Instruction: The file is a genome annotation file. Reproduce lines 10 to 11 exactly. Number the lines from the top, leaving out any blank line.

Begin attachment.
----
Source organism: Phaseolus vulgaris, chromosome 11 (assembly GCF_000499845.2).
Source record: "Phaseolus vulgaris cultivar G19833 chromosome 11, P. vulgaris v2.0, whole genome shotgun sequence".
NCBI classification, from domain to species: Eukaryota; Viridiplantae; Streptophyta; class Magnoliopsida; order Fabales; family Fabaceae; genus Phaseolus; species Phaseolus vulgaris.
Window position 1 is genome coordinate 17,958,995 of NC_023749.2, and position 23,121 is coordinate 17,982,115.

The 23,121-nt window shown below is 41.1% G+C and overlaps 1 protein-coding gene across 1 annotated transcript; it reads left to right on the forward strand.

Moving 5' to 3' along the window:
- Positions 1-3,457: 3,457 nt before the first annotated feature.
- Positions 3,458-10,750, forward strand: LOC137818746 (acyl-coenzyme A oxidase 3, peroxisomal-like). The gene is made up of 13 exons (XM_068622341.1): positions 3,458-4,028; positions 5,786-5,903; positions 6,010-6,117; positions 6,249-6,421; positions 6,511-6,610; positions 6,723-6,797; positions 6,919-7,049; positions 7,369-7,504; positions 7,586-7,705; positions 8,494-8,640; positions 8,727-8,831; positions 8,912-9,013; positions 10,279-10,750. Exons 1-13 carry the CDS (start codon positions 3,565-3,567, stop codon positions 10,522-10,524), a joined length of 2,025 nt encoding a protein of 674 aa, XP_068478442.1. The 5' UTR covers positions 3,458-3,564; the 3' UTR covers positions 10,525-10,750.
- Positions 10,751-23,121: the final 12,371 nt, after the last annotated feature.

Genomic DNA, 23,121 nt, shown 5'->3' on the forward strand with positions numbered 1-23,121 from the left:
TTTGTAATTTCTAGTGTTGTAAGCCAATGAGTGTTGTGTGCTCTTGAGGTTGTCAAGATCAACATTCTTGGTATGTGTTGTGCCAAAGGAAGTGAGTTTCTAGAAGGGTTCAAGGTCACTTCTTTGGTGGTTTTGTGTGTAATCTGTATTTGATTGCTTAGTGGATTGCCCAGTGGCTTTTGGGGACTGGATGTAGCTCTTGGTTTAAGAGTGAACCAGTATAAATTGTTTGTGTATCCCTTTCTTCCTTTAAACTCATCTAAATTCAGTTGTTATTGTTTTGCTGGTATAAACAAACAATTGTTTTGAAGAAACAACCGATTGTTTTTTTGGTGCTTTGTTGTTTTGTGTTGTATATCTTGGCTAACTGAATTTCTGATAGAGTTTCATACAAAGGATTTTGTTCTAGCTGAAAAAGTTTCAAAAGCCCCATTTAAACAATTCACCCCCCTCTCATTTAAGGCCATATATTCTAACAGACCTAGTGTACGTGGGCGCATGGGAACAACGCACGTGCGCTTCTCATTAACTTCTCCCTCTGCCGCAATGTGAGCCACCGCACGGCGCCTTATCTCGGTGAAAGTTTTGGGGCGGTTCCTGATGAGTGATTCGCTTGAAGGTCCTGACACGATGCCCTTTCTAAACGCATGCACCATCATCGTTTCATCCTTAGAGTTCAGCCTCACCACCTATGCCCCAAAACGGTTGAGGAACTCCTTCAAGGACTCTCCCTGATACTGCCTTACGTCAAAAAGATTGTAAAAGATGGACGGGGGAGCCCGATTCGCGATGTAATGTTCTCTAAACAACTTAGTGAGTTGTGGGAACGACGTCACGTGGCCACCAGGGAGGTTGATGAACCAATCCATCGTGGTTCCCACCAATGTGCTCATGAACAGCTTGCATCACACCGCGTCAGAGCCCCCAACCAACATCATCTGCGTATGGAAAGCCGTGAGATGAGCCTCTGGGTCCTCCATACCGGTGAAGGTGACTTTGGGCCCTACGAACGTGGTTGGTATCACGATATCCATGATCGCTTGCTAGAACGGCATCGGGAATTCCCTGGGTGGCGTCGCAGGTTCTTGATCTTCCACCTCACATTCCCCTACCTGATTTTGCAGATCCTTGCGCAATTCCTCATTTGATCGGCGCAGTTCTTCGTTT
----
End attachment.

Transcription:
Genomic DNA, 23,121 nt, shown 5'->3' on the forward strand with positions numbered 1-23,121 from the left:
TTTGTAATTTCTAGTGTTGTAAGCCAATGAGTGTTGTGTGCTCTTGAGGTTGTCAAGATCAACATTCTTGGTATGTGTTGTGCCAAAGGAAGTGAGTTTCTAGAAGGGTTCAAGGTCACTTCTTTGGTGGTTTTGTGTGTAATCTGTATTTGATTGCTTAGTGGATTGCCCAGTGGCTTTTGGGGACTGGATGTAGCTCTTGGTTTAAGAGTGAACCAGTATAAATTGTTTGTGTATCCCTTTCTTCCTTTAAACTCATCTAAATTCAGTTGTTATTGTTTTGCTGGTATAAACAAACAATTGTTTTGAAGAAACAACCGATTGTTTTTTTGGTGCTTTGTTGTTTTGTGTTGTATATCTTGGCTAACTGAATTTCTGATAGAGTTTCATACAAAGGATTTTGTTCTAGCTGAAAAAGTTTCAAAAGCCCCATTTAAACAATTCACCCCCCTCTCATTTAAGGCCATATATTCTAACAGACCTAGTGTACGTGGGCGCATGGGAACAACGCACGTGCGCTTCTCATTAACTTCTCCCTCTGCCGCAATGTGAGCCACCGCACGGCGCCTTATCTCGGTGAAAGTTTTGGGGCGGTTCCTGATGAGTGATTCGCTTGAAGGTCCTGACACGATGCCCTTTCTAAACGCATGCACCATCATCGTTTCATCCTTAGAGTTCAGCCTCACCACCTATGCCCCAAAACGGTTGAGGAACTCCTTCAAGGACTCTCCCTGATACTGCCTTACGTCAAAAAGATTGTAAAAGATGGACGGGGGAGCCCGATTCGCGATGTAATGTTCTCTAAACAACTTAGTGAGTTGTGGGAACGACGTCACGTGGCCACCAGGGAGGTTGATGAACCAATCCATCGTGGTTCCCACCAATGTGCTCATGAACAGCTTGCATCACACCGCGTCAGAGCCCCCAACCAACATCATCTGCGTATGGAAAGCCGTGAGATGAGCCTCTGGGTCCTCCATACCGGTGAAGGTGACTTTGGGCCCTACGAACGTGGTTGGTATCACGATATCCATGATCGCTTGCTAGAACGGCATCGGGAATTCCCTGGGTGGCGTCGCAGGTTCTTGATCTTCCACCTCACATTCCCCTACCTGATTTTGCAGATCCTTGCGCAATTCCTCATTTGATCGGCGCAGTTCTTCGTTT